Meanwhile most of those who aren't eligible are usually on low incomes.

I've documented how St. Peters and Wexham Park hospitals charge outrageous parking fees to patients and visitors and then spend all the money on collecting money, security and sometimes on private contractors.

The NHS is underfunded but inventing underhanded taxes on patients and visitors is just plain.......underhanded.

When did you ever hear of an NHS manager or board of governors ever campaigning for more money for their hospital?

Neil Harris
(a don't stop till you drop production)

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Friday, 30 October 2015

The halloween season!

Obviously, I need to get out more.
Neil Harris
(a don't stop till you drop production)
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Thursday, 29 October 2015

55,000 Thanx!

It's been a fairly grim month - I got ill about 5 weeks ago and passed it on to Robyn.

I look rather like our pumpkin at the moment - irritated at wasting this time.

So, it's been a real boost to hit 55000 views....thank you.

It's nothing really, just a drop in the ocean of the net but it does keep my Blog high in the search results and that keeps my campaign alive.

I know that's right by the number of people who contact me.

And given how frightened most people are about complaining about the treatment they receive, it's good that there is something out there that shows them they are not alone.

My days of flyposting, leafleting and generally making a nuisance of myself are over but the Blog still has some effect.


We did celebrate, Robyn made Pumpkin Pancakes (quite a meal) and I iced mine, with a little help!

A Lotta Continua!
The struggle continues!
Neil Harris
(a don't stop till you drop production)

Wednesday, 28 October 2015

A smooth night at The Red Lion.

On Monday (still ill), we struggled in to Isleworth to our Jazz club at the Red Lion.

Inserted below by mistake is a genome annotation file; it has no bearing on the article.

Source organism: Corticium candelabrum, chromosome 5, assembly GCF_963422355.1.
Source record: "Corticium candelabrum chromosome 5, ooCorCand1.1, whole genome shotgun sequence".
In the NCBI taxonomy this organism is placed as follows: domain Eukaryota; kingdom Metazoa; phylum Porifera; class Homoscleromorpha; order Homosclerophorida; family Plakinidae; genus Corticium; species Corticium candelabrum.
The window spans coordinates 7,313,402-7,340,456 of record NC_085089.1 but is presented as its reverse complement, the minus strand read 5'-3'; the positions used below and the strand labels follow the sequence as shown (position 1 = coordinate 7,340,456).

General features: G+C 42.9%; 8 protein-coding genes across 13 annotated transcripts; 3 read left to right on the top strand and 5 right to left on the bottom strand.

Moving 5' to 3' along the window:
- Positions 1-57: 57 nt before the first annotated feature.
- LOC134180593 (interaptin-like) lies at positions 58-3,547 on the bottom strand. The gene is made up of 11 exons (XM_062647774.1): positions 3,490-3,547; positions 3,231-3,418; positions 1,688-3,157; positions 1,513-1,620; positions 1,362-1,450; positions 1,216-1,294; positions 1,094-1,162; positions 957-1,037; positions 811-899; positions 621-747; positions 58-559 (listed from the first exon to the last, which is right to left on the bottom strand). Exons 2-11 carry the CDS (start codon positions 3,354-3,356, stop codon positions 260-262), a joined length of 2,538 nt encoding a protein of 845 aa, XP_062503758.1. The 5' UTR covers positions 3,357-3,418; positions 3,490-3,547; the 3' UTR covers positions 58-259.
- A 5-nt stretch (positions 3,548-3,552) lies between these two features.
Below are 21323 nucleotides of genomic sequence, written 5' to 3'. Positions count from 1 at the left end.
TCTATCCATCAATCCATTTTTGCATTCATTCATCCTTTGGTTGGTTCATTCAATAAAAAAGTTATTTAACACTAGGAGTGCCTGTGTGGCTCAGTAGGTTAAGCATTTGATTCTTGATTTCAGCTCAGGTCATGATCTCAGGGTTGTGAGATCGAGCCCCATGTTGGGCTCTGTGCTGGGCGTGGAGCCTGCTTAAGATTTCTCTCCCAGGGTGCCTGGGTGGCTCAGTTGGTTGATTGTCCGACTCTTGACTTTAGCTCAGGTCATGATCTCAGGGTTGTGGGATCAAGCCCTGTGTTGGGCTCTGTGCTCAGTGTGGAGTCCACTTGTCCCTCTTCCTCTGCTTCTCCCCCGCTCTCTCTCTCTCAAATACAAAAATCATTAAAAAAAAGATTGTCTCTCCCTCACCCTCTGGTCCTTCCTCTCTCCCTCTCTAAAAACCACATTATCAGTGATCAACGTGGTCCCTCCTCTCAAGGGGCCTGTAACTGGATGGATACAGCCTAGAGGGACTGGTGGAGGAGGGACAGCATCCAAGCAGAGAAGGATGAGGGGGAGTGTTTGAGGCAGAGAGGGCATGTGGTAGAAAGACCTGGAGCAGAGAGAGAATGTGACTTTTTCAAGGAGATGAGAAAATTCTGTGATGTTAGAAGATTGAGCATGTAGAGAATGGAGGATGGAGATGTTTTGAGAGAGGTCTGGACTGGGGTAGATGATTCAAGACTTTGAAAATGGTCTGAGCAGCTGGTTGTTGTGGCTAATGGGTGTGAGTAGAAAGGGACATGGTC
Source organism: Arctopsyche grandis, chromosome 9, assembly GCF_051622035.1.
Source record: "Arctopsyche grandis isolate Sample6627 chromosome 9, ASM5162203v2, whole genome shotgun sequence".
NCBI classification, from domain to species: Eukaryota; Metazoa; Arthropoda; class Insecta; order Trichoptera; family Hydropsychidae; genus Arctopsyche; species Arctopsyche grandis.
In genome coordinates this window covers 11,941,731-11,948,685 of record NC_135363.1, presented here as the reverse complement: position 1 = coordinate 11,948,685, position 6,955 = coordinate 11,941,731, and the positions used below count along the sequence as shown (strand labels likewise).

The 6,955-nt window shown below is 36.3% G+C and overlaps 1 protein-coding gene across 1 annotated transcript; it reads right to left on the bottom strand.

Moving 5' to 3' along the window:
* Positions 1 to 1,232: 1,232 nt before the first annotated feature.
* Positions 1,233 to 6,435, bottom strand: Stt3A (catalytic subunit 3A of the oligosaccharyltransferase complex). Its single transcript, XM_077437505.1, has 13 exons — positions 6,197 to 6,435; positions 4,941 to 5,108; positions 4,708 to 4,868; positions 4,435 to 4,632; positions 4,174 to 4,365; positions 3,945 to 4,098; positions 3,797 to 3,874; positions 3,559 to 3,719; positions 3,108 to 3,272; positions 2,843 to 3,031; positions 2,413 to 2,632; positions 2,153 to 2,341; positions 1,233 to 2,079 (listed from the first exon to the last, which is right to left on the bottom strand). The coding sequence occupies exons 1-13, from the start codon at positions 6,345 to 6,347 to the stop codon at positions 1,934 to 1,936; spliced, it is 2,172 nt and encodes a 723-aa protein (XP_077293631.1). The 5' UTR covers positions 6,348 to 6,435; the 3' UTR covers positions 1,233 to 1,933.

We were in for a treat, a couple of occasional performers who brought a bit of youth and some contemporary influences with them.

This is Richard Rossi playing some delicate jazz guitar;

While this is Paul Booth on Saxophones just in front of Tim Wells on bass;

I'm not that contemporary where jazz is concerned and I certainly don't have any smooth edges even after all these years but I did enjoy this variety of Modern was one of those evenings that disappeared in moments.

John Horler was on keyboards and Trevor Tomkins on Drums - a fine night.

Neil Harris
(a don't stop till you drop production)

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Tuesday, 27 October 2015

Down at the Doctors.

I took a picture of this greetings card a while ago - it seems appropriate as I'm off to Charing Cross hospital for my last 'infusion'.

The first was last April and I was in Hospital on the 'no hope' cancer ward and screaming in pain.

When they told me I was having an 'infusion' I thought they meant a herbal tea and I was impressed - how very holistic.

I soon learnt.

I'm a lot better than I was back then but I still have real problems - could do with another 6 months of infusions.

And we're both still ill. Hopefully, normal service will soon be resumed.

Neil Harris
(a don't stop till you drop production)
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Monday, 26 October 2015

Jack O' Lantern.

We finally got round to cutting our Jack O' Lantern for Halloween.

It's quite symbolic for me because last year I was OK until about mid November, in fact we were having a nice time.